As per the HR&CE policy note of 2012-13, Hindu temples own 4,78,545 acres of prime agricultural land; 22,599 buildings; and 33,627 ‘sites’ covering 29 crore sq. ft in area, whose estimated value would be almost ₹10 lakh crore. But the income realised by the Tamil Nadu HR&CE Department is a meagre ₹120 crore per year. This is less than the amount collected from temples as ‘administrative fee’. In addition, the HR&CE Department collects hundreds of crores as ‘Common Good Fund’, though the courts have frowned upon such forcible collection. As per the Department’s own admission, almost 47,000 acres of Hindu temple land have been usurped since 1986 under its “watch”.

In a scathing indictment of the HR&CE Department, the Madras High Court in a 2021 judgment gave 75 directions covering heritage conservation, safeguarding and realising due income from temple properties, audit, safety of vigrahams, appointment of trustees and formation of tribunals for speedy dispute resolution. Not one of them has been complied with. Meanwhile, the state is silencing temple activists by initiating arbitrary criminal action against them. For instance, an FIR was registered on September 14, 2022 against T.R. Ramesh on false and fictitious grounds. It is no coincidence that he has been spearheading the campaign for accountability from the Tamil Nadu HR&CE for decades by unearthing volumes of data.

The Tamil Nadu HR&CE Department does not even have records of its own executive notifications justifying its management of certain temples. The Madras High Court has lamented on this deplorable state of affairs brought to its notice by temple activists. On May 12, 2022, in a Public Interest Litigation seeking removal of executive officers functioning in 47 temples without any orders of appointment, a Division Bench ordered production of records. The Department has still not produced a single record to the court. Meanwhile, no external audit, as required by law, is being conducted for temples under HR&CE, and there are 1.5 million audit objections pending resolution since 1986.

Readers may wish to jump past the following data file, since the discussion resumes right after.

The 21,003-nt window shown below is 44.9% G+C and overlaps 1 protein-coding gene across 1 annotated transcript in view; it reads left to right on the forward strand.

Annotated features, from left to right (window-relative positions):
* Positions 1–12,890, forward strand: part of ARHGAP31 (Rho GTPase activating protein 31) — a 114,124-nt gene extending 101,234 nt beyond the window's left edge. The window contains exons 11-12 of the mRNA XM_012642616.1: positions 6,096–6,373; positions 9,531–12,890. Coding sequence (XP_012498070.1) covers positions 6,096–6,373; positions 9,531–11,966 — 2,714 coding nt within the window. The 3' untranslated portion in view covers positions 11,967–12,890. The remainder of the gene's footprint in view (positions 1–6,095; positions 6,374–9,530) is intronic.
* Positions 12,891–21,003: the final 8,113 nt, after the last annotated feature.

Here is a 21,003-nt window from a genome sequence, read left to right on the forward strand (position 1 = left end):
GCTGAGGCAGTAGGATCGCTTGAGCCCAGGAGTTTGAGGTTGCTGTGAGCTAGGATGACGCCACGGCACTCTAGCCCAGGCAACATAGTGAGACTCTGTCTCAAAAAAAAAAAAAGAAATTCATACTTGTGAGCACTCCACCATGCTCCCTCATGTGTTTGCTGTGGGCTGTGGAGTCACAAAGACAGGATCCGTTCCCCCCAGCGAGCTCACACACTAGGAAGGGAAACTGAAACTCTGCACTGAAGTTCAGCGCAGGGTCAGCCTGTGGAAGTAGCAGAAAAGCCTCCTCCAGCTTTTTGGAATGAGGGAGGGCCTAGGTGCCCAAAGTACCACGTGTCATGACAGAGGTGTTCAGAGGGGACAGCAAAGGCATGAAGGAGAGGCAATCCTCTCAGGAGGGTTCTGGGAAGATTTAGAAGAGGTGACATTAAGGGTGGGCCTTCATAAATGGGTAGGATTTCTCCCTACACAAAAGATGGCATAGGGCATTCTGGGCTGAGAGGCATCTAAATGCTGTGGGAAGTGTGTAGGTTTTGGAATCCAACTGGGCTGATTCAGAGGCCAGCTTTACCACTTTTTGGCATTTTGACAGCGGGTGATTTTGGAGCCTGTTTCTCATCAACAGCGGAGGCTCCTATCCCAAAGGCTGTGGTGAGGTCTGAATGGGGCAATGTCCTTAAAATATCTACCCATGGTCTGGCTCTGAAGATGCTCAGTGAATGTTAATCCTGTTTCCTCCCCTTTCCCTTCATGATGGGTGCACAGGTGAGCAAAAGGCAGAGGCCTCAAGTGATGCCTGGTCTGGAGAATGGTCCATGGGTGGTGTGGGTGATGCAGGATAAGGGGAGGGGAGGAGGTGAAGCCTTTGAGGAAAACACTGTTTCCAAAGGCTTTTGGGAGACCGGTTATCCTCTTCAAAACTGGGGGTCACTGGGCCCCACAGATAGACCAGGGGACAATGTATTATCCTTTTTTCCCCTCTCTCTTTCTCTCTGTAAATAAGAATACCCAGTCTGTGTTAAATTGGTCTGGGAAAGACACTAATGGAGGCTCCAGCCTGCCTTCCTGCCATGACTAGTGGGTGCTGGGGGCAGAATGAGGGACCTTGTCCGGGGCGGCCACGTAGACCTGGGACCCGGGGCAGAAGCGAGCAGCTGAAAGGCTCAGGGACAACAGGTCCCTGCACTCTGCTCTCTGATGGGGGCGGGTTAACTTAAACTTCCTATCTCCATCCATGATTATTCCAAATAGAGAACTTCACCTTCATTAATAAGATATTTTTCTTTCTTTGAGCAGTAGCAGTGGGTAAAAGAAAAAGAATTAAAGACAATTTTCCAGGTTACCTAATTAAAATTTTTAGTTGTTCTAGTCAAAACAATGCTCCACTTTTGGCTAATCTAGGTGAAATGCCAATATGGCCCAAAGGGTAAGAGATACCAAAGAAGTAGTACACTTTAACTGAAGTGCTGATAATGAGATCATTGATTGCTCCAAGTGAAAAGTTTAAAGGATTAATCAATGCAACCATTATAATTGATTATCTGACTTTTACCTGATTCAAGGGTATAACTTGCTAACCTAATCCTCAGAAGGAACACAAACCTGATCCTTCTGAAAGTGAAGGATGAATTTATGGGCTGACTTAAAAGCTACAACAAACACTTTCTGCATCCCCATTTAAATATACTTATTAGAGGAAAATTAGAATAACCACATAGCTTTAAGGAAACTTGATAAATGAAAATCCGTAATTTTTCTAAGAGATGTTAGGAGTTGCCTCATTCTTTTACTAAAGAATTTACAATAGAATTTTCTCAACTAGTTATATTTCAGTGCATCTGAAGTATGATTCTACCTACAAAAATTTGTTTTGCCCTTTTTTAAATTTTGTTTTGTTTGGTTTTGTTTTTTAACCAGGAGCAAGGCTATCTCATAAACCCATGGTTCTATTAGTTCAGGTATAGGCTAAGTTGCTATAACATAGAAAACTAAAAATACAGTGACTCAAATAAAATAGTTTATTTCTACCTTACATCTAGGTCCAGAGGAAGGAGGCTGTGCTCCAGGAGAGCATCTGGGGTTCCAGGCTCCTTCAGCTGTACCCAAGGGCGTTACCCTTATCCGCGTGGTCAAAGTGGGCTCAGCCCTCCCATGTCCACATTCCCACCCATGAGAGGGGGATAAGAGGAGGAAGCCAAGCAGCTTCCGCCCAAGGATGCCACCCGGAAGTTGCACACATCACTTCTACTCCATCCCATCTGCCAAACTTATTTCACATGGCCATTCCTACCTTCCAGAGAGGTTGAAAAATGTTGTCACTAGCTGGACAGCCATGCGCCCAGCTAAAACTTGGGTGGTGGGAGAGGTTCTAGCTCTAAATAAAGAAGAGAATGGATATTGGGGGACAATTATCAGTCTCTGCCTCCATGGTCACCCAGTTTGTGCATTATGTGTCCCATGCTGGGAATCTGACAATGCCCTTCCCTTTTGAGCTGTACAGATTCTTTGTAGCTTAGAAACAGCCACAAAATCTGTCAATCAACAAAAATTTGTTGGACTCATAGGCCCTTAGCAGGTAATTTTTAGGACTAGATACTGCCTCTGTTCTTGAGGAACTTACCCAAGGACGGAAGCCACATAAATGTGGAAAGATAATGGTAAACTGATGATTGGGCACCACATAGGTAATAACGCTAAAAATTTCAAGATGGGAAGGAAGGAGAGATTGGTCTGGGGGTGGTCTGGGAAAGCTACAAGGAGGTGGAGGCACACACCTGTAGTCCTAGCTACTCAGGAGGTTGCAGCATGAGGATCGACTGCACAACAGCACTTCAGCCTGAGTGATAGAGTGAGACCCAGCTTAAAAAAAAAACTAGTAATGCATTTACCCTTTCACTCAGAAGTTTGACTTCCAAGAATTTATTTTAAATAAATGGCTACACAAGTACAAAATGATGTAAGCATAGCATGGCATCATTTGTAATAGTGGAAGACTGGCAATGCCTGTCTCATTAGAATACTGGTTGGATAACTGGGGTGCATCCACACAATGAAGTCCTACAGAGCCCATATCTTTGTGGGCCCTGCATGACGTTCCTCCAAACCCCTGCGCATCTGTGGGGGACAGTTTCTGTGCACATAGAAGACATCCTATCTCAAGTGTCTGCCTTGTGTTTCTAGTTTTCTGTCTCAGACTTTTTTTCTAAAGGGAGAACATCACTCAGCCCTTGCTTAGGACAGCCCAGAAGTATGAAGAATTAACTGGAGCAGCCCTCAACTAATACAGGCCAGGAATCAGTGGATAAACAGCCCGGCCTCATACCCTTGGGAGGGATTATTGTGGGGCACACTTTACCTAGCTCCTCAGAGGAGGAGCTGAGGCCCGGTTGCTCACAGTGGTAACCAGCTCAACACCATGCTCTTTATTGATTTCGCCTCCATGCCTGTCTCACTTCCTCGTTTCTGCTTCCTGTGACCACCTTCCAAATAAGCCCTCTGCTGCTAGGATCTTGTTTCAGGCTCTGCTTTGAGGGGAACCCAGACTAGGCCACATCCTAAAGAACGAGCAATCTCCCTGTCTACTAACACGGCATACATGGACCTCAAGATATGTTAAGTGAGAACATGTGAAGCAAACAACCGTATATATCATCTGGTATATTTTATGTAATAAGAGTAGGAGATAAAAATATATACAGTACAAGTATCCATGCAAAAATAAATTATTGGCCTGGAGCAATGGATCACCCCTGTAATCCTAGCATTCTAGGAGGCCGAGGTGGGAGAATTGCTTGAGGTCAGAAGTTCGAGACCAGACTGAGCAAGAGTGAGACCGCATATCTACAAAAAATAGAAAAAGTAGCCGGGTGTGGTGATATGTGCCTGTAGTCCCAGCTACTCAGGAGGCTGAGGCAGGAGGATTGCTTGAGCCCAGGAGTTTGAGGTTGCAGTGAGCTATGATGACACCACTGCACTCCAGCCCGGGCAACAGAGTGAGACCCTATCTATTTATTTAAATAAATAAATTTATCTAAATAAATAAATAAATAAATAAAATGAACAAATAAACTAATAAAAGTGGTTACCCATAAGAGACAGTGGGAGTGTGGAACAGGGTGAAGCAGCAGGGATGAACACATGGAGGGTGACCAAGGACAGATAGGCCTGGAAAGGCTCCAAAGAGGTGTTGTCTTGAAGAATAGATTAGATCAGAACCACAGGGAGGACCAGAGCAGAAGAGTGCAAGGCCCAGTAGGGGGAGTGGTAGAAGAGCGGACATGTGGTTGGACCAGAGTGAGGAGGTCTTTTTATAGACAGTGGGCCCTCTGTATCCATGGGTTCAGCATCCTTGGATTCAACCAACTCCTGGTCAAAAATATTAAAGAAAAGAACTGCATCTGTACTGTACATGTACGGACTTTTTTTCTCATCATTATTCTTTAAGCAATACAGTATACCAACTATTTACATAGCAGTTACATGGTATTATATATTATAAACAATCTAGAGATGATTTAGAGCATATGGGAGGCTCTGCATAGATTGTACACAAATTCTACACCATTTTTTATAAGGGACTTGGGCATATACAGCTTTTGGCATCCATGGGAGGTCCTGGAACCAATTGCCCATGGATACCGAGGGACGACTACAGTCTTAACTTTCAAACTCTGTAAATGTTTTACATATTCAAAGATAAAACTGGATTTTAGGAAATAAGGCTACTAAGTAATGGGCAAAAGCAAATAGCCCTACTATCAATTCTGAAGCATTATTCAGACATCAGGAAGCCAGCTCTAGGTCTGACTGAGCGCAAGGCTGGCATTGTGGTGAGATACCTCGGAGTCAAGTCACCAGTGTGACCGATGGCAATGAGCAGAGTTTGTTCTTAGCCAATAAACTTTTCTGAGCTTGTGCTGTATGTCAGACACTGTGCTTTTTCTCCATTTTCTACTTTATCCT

Temple management and secularism

A long line of judicial precedents, post the 42nd Amendment, emphasise that secularism means the state cannot mix with religion. Whatever brand of secularism you subscribe to, nothing justifies a state official dictating to a religious functionary how worship is to be conducted.

It is fashionable for supporters of temple control laws to question how temples will be handed to the communities. This begs the question of whether something illegal in its original form can become legal over time. The purpose is to involve the community, which has been excluded by the state. The objective is not to replace one bureaucracy with another. The participation of different stakeholders and the building of consensus among them will determine who will take over temples. However, the evils of the state perpetuated in the name of ‘secular management’ must be remedied first.